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Greg Prince and Jason Fry
Faith and Fear in Flushing made its debut on Feb. 16, 2005, the brainchild of two longtime friends and lifelong Met fans.

Greg Prince discovered the Mets when he was 6, during the magical summer of 1969. He is a Long Island-based writer, editor and communications consultant. Contact him here.

Jason Fry is a Brooklyn writer whose first memories include his mom leaping up and down cheering for Rusty Staub. Check out his other writing here.

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Duffy Deserves His Ring

Welcome to Flashback Friday: I Saw The Decade End, a milestone-anniversary salute to the New York Mets of 1969, 1979, 1989 and 1999. Each week, we immerse ourselves in or at least touch upon something that transpired within the Metsian realm 40, 30, 20 or 10 years ago. Amazin’ or not, here it comes.

Is nothing sacred? Duffy Dyer’s 1969 World Series ring was stolen. If you know who took it, tell the thief to give it back.

This is Duffy Dyer we’re talking about. Duffy deserves his ring.

I read in last Sunday’s News that the most revered piece of jewelry imaginable, a ring identifying someone as a 1969 Met, was taken from Dyer’s locker in the Dominican Republic last summer when he was out on the field coaching some San Diego Padre prospect. That’s what Duffy Dyer does nowadays. According to Anthony McCarron’s article, coaching’s what Duffy Dyer’s been doing pretty much forever, or at least since he stopped catching.

Which I would have guessed was five minutes ago, but it’s longer.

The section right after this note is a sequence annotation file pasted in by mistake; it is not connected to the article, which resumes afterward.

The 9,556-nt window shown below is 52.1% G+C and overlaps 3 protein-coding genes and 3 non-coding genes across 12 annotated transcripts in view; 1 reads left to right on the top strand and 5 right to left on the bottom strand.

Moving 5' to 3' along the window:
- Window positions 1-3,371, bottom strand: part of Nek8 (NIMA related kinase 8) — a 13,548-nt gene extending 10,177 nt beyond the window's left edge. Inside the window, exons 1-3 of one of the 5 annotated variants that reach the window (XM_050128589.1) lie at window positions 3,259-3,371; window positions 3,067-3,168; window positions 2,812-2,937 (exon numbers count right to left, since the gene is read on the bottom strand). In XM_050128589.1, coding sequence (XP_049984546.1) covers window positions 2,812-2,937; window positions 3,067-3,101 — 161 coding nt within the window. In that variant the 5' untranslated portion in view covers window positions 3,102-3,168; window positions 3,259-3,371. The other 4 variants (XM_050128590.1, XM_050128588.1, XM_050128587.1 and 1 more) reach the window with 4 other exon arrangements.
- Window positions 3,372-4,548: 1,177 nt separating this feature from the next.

Duffy Dyer was going to catch for the Mets forever by my reckoning. Duffy Dyer was a fact of life when I was growing up. Second games of doubleheaders; two-week stretches when Jerry Grote would go on the Disabled List; nights in July for no particular reason. Suddenly Duffy Dyer was catching and, most likely, hitting eighth.

Duffy Dyer hit .231 in consecutive seasons, 1971 and 1972. Then he fell off. That was Duffy. How could anybody who went by the first name Duffy in the last half of the twentieth century (when only Ed Sullivan’s Chyron operator called him Don) bat higher than .231? He batted .257 in his first full season, which was 1969, but of course every Met reached for the stars that year. For Duffy Dyer, the stars shone a little shy of .260.

But who noticed? He was the backup catcher. Backup catchers didn’t have to hit, especially on the Mets (even though Dyer’s pinch-hit three-run blast on Opening Day 1969 was the first home run the Montreal Expos ever surrendered; last home run surrendered by the Expos was hit by Met catcher Todd Zeile, FYI). Pitching and defense was our early ’70s calling card. Defense started with the catcher and extended to the backup catcher. And backup catchers stayed in one place. Duffy stayed with the Mets from a callup cameo in 1968 clear through to 1974. It never occurred to me the Mets could continue National League play without Duffy Dyer on their roster. He was the 410 sign, the orange foul poles. He was part of the scenery. His job was to catch Seaver and Koosman and everybody else. His catcher’s ERA in 1969 was 2.07 for a pitching staff that generally allowed just under 3 runs per game. If he hit .231 and the like, well, what did you want from the man?

Duffy Dyer spent one year as the Mets’ de facto starting catcher, 1972, when Jerry Grote and everybody else was out hurt. Dyer hit 8 home runs that year, a figure that would be the rough equivalent of Sammy Sosa hitting about 800 homers in 1998, juiced or not. The Mets were so strapped for hitting in 1972, Duffy batted fifth 10 times. In every other one of his Met seasons, Duffy batted as high as fifth never.